Teaching & Learning

The new SAT

An interesting column by Mark Franek concerning the writing section of the new SAT includes the following observation: The writing section is entirely new — 70 percent of it is composed of pesky multiple-choice grammatical questions (where students aren’t writing… Read More ›

The view from college math

Rudbeckia Hirta (a clever pseudonym for a math professor who carefully keeps her true identity hidden) observes: Due to reasons beyond my understanding, high school math and college math are completely unaligned. The K-12 system sends us students whose knowledge… Read More ›

Where visuals fail

Some of us couldn’t possibly forget the 1969 draft lottery, the new and supposedly “fair” system to pick who was going to be sent to Vietnam. My Algebra 2 class is studying probability and was remarkably interested in learning about… Read More ›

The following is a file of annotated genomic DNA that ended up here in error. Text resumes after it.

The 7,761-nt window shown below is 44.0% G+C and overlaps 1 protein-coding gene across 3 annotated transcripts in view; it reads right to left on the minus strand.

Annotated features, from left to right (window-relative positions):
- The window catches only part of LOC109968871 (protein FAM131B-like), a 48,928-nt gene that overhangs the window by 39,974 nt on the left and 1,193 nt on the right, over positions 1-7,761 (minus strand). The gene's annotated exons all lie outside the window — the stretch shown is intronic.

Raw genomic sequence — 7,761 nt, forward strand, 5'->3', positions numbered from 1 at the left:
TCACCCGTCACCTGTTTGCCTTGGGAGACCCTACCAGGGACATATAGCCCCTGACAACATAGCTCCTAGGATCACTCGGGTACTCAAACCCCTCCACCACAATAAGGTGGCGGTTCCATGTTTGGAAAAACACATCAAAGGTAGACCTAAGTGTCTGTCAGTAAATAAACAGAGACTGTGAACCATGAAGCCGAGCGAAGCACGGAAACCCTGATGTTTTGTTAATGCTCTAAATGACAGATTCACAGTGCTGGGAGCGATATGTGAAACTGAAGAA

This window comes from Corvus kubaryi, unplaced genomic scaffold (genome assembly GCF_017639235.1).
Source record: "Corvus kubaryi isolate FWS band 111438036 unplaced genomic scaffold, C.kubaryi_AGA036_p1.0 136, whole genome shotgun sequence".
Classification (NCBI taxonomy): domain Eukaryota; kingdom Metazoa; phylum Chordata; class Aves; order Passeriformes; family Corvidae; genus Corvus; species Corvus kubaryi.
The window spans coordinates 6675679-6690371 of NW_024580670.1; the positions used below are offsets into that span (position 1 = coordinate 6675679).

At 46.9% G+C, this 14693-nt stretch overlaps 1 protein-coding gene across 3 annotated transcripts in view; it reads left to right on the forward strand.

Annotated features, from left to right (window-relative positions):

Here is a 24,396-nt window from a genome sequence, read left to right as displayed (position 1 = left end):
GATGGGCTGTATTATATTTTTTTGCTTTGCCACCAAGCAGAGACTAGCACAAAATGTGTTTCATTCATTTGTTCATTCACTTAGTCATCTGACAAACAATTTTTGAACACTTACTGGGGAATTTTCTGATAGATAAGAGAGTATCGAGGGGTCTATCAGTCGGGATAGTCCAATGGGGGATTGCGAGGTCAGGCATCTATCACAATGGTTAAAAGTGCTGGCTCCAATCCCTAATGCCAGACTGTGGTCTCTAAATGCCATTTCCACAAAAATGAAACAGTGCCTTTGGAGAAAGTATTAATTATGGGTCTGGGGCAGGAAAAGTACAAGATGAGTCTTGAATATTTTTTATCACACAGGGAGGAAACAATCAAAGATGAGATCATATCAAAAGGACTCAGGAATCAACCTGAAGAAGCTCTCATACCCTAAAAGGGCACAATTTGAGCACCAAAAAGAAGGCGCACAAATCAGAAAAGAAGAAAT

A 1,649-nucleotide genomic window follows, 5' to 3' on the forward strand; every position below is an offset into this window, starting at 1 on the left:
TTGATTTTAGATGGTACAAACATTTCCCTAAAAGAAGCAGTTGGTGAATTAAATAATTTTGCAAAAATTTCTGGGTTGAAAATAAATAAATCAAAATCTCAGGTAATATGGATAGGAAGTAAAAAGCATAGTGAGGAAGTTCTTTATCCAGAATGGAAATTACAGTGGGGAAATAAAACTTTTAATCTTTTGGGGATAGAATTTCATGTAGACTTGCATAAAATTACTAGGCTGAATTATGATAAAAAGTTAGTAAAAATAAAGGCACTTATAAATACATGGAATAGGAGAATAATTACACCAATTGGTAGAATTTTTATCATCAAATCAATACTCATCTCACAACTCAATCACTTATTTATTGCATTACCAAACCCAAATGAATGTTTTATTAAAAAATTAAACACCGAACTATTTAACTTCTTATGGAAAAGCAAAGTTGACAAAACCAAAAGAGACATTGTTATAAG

Don’t do this

From this morning’s Boston Globe: A public school teacher fed up with his students’ behavior found a way to berate them in the context of a class assignment. The Jefferson Parish teacher wrote and distributed a two-page essay to his… Read More ›

Do department names matter?

As in most high schools, computer science courses at Weston High School are taught under the aegis of the Math Department. (One of the first exceptions to this rule was Lincoln-Sudbury Regional High School, where we spun off a separate… Read More ›

Where are the girls?

Why do so few girls sign up for computer programming courses in high school? High school may be too late. The problem might be starting much earlier. Even in fourth grade at The Saturday Course (see my post on 5/21),… Read More ›

Harvard does a good deed

In addition to my day job at Weston High School — and my Saturday job at The Saturday Course — I teach during the summer in an extraordinary program known as the Crimson Summer Academy at Harvard University. In its… Read More ›